Veteran reporter and New York Times theatre critic Wilborn Hampton reviewed a revival of the ancient Greek mythological play "Prometheus Bound," showing in Manhattan's East Village, and predictably finds modern-day resonance in the tale of an "autocratic ruler."
"Even for the Greek gods, what goes around comes around. If Zeus has the upper hand in Aeschylus’ 'Prometheus Bound,' it is a sure bet that Prometheus, the Olympian rebel who defied authority and saved the human race, will have the last laugh.
To bolster their hypothetical link between concealed carry and workplace violence, Brady Campaign references a paper published by researchers from the University of North Carolina:
As a result of the NRA’s shall-issue laws, companies that have not taken affirmative steps to keep guns out of the workplace and off company property have faced an increased risk of workplace violence. Indeed, a study published in May 2005 in the American Journal of Public Health concluded:
“[W]orkplaces where guns were specifically permitted were 5 to 7 times more likely to be the site of a worker homicide relative to those where all weapons were prohibited.”1
Hillary Clinton finally meets Cartman! South Park Studios and Comedy Central announced that the March 28 episode of the culturally satirical cartoon "South Park" is called "The Snuke" and involves a "24" parody where Democratic presidential hopeful Hillary Clinton visits the cartoon town of South Park, Colo., for a campaign rally. Ubiquitous entertainment reporter Nikki Finke at Deadline Hollywood describes the ep:
Mixing it up with those foul-mouthed brats this Wednesday, Hillary is in town for a big campaign rally. But Cartman suspects the new Muslim student is behind a terrorist threat. The clock is ticking as the citizens of South Park prepare for the Clinton rally. Every minute counts as Cartman uses his own methods to interrogate the suspect. But could the plan to target Clinton be just the tip of the iceberg? Comedy Central's website messsage board had this to say about upcoming episode: "Is there nowhere she won't campaign?"
On March 18th, the New York Times published a piece titled "The Women's War". It was a feature of great length (18 pages on the Internet) centered around the plight of several female Veterans of the war in Iraq. It detailed the mistreatment they suffered by the US Military, sexual harassment they received at the hands of army officers, and their PTSDs (post traumatic distress disorders). A shocking expose is what the Times was going for, it is sure. These women certainly deserved better treatment and the story should be well publicized, of course. It might have had more impact but for the fact that the Times knew that one of the subjects featured in the article wasn't even in Iraq and that her story was a complete lie.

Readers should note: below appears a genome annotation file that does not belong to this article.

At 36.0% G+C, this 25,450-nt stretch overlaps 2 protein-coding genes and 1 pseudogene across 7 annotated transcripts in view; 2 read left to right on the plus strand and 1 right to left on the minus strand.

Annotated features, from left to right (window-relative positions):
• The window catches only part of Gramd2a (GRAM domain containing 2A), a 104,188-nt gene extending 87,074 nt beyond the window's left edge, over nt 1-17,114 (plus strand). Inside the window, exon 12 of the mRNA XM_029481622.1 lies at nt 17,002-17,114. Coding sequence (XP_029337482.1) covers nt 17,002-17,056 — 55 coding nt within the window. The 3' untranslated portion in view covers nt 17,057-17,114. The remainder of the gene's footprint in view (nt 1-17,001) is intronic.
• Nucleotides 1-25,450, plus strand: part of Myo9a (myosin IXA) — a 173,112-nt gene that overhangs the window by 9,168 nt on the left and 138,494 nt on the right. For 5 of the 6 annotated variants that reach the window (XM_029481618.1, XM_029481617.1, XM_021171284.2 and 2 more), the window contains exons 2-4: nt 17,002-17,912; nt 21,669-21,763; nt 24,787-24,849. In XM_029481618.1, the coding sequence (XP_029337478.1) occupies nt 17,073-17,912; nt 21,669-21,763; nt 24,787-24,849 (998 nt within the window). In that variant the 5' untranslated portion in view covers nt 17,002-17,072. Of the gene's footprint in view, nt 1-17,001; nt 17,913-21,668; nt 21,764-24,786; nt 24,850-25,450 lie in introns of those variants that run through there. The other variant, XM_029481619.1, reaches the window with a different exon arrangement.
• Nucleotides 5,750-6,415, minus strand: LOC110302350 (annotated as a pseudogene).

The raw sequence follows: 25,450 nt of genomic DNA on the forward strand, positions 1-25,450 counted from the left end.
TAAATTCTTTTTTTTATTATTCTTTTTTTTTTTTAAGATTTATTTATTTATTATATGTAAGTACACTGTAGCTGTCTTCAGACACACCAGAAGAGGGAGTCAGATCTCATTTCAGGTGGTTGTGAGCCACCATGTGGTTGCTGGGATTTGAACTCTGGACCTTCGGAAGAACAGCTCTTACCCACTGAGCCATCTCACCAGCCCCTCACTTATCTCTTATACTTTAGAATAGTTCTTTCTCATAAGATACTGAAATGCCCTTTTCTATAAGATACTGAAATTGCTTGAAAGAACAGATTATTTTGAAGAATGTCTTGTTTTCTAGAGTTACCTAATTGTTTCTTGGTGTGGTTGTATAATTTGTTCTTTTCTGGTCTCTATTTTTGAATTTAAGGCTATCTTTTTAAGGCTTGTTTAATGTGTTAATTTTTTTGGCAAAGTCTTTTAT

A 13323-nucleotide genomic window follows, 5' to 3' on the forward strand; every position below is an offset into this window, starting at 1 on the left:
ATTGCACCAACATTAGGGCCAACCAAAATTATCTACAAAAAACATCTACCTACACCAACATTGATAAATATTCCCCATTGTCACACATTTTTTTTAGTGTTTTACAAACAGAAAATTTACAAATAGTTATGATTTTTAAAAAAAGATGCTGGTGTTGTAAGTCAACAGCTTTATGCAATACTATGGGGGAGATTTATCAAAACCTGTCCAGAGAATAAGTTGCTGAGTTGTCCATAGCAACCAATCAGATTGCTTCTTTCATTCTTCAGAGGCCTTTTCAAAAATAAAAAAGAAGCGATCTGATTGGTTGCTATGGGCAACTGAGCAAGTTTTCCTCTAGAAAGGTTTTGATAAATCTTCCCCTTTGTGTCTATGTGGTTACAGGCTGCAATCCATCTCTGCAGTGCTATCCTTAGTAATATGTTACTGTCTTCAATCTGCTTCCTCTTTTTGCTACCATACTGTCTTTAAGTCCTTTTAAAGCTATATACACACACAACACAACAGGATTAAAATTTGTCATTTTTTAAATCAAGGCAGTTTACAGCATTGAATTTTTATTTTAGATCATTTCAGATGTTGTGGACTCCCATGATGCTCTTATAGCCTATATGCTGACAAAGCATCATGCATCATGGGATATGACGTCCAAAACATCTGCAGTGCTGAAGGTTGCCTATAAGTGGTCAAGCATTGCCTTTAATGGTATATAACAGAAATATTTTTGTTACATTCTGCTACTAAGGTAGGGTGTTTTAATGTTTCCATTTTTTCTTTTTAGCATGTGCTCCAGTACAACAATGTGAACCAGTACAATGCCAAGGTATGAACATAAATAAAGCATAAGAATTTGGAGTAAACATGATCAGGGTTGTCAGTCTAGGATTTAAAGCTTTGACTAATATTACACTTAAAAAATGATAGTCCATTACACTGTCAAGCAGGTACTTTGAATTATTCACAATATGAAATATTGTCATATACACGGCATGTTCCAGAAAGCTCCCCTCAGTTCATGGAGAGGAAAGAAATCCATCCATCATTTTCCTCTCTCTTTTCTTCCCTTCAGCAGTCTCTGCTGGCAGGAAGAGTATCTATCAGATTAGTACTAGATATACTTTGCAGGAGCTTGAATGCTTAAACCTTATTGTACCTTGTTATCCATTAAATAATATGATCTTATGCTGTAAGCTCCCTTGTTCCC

Worse yet, the Times published the story knowing full well that one of their subjects had lied to them. Finally, a whole week after their initial story was published on the 18th, on March 25th, the Times published a mea culpa, correcting the story.
When it comes to slurring innocent Duke lacrosse players, New York Times sports columnist Selena Roberts is apparently angling to become the Amanda Marcotte of the New York Times. Even after the three lacrosse players have been all but formally cleared of the sexual assault of a stripper (in a case brought forward by a zealous local prosecutor Mike Nifong, to go on trial himself for ethics violations in his handling of the case), Roberts apparently thinks it was worth it in her Sunday column, "Closing a Case Will Not Mean Closure at Duke."
It is always interesting to me how a story can be published as if it is serious work, a story that almost seems plausible until you step back from it to realize that not a shred of proof to support the supposition was ever offered. After you're done reading it you realize that all you ended up with were empty phrases like "some say" or "many are" instead of any statistics, studies or other proof. Such is the case with the Washington Post's story titled, "War Causing Split Among Evangelicals". In fact, writer Julie Sullivan flat out admits that there is no proof for her supposition that “many” evangelical Christians are turning away from the war... but she postulates the premise any way.
No polling data show conclusively that opinion has shifted among conservative evangelicals.
This is only the fourth paragraph (the previous three being one sentence affairs) so you'd think she could just retire the piece right there. But, no we have to start right up with the "some say" routine.